Even those candidates that didn't get in this time around had showings that proved this year's balloting results were as efficient as they have been in recent memory.
Mike Piazza moved up to nearly seventy percent, seemingly making him a near-lock for well-deserved enshrinement in 2016. Curt Schilling moved up nearly ten percent, making him the next likely big game starting pitcher to get elected to the Hall. Either one or both could very well join Ken Griffey Jr as the newest inductees next year.
Tim Raines also jumped in the balloting, garnering 55% of the vote, and seems to be gaining momentum with two years left on the ballot. I believe after Rickey Henderson that Raines was the best lead off hitter of all-time. Had he played in New York his entire career instead of Montreal, he would already be in.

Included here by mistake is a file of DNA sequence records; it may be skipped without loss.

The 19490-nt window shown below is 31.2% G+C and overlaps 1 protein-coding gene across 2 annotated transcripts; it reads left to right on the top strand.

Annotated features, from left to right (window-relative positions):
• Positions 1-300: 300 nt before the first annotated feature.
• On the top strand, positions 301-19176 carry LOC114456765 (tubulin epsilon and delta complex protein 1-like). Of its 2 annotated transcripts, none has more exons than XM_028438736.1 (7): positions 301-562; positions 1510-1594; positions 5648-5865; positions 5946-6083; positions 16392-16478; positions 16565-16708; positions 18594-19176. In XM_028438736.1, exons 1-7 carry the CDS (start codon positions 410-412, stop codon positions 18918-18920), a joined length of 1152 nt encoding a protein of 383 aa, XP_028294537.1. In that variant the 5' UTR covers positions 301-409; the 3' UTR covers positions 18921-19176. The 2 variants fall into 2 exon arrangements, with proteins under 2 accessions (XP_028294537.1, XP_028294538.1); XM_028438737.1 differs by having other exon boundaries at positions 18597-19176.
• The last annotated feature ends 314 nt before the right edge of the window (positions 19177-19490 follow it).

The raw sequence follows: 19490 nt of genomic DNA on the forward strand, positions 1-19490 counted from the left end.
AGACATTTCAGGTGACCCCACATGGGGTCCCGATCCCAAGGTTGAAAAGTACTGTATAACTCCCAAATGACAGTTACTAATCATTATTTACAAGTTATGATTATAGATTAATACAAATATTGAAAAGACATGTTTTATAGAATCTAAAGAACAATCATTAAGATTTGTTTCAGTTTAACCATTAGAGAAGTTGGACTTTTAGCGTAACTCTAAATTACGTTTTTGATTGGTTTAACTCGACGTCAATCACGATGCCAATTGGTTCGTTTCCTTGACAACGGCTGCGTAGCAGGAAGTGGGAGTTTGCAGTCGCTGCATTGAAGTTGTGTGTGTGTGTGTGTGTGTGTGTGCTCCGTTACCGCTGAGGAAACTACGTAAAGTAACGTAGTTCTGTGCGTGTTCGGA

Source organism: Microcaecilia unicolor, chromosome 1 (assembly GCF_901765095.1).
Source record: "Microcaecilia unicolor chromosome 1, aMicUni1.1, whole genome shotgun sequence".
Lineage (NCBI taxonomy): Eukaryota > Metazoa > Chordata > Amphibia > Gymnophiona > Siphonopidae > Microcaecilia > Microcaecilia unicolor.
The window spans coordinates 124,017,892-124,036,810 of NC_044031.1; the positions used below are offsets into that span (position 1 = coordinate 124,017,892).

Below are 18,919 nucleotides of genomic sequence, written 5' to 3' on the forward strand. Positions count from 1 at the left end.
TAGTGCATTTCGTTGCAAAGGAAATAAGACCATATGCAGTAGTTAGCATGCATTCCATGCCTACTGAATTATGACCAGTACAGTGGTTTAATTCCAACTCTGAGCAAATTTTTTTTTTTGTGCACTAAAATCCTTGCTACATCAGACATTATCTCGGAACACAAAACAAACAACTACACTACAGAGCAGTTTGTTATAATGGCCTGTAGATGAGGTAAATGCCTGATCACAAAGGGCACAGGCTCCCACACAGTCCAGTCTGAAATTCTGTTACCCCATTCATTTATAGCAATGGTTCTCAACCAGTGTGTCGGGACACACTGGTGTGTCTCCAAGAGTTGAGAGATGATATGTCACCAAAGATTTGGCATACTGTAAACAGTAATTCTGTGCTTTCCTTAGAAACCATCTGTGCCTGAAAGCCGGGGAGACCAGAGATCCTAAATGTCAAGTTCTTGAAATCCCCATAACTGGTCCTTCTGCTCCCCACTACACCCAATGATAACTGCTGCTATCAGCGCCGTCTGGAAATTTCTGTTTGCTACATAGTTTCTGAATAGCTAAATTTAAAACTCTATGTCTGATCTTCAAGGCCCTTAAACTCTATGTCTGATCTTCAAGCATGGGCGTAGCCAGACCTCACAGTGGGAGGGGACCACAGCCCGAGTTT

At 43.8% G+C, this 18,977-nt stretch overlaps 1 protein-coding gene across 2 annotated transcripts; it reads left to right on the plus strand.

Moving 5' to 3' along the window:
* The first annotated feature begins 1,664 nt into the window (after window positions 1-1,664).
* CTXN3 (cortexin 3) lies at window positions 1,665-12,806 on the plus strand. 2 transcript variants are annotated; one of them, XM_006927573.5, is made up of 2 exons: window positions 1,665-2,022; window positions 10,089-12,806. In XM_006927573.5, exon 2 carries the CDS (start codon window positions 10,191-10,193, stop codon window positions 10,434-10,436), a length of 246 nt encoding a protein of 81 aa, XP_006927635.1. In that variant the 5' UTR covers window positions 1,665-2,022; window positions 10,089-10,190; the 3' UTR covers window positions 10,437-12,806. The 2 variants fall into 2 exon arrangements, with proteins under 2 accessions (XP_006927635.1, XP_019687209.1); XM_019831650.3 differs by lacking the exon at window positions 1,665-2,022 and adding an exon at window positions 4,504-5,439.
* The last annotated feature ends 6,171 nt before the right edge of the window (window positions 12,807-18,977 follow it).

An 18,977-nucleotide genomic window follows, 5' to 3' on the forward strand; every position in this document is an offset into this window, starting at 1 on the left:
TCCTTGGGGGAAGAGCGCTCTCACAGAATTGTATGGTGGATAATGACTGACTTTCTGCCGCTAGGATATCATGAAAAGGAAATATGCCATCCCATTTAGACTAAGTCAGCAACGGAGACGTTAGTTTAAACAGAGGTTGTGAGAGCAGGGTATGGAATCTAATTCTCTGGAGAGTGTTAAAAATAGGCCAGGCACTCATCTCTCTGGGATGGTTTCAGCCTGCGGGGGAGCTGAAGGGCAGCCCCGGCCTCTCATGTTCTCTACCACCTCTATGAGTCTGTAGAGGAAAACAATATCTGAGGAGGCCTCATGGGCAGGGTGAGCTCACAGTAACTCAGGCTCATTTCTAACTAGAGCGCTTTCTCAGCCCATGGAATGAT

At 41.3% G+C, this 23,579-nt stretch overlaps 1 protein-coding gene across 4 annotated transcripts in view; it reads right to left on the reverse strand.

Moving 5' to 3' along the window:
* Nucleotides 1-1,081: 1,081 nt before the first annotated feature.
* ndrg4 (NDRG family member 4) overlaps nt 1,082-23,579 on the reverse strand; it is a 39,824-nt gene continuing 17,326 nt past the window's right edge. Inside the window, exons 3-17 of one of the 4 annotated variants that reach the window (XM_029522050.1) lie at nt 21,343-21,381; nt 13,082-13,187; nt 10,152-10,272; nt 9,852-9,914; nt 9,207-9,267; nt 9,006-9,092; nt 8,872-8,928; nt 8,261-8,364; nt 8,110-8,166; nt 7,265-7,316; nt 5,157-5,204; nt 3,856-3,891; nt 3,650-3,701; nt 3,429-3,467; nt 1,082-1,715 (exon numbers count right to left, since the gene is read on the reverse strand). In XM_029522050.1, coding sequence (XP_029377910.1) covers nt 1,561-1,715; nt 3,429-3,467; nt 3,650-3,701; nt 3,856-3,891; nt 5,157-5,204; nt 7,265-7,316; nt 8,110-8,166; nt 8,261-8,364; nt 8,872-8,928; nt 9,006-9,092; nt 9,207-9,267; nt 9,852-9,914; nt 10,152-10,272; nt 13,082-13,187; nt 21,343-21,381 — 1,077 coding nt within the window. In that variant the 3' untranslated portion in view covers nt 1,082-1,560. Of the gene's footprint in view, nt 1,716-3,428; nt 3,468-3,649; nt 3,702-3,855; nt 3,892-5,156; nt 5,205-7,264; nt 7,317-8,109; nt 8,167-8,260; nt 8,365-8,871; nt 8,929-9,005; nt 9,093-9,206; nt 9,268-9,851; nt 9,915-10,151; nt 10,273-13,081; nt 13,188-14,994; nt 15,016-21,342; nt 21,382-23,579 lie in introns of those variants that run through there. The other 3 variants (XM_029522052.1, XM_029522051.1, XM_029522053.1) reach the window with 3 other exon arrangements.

As I've written on this blog before, Barry Bonds would get my vote if I had one, but I am clearly in the minority, as his results remain stagnant in the mid-30 percentile. To me, Bonds was the greatest hitter since Babe Ruth.
And that other high-profile PED user, Roger Clemens, is pretty much stuck in neutral as well at 37%. But it's interesting how Clemens is one percentage point higher than Bonds in the balloting results. Bonds was a much more valuable player than Clemens ever was and it just goes to show how his venomous relationship with the media and Roger's positive one played in the writer's minds.
Sadly, Don Mattingly leaves the ballot, this being his fifteenth and final year. He looked like a no-brainer candidate back in the mid-Eighties when, for four years, he was the best player in the game. A bad back, of course, ended his phenomenal career way too soon.
So overall, the BBWAA did a good job with their ballots, except for the nine numbskulls who didn't vote for Pedro Martinez.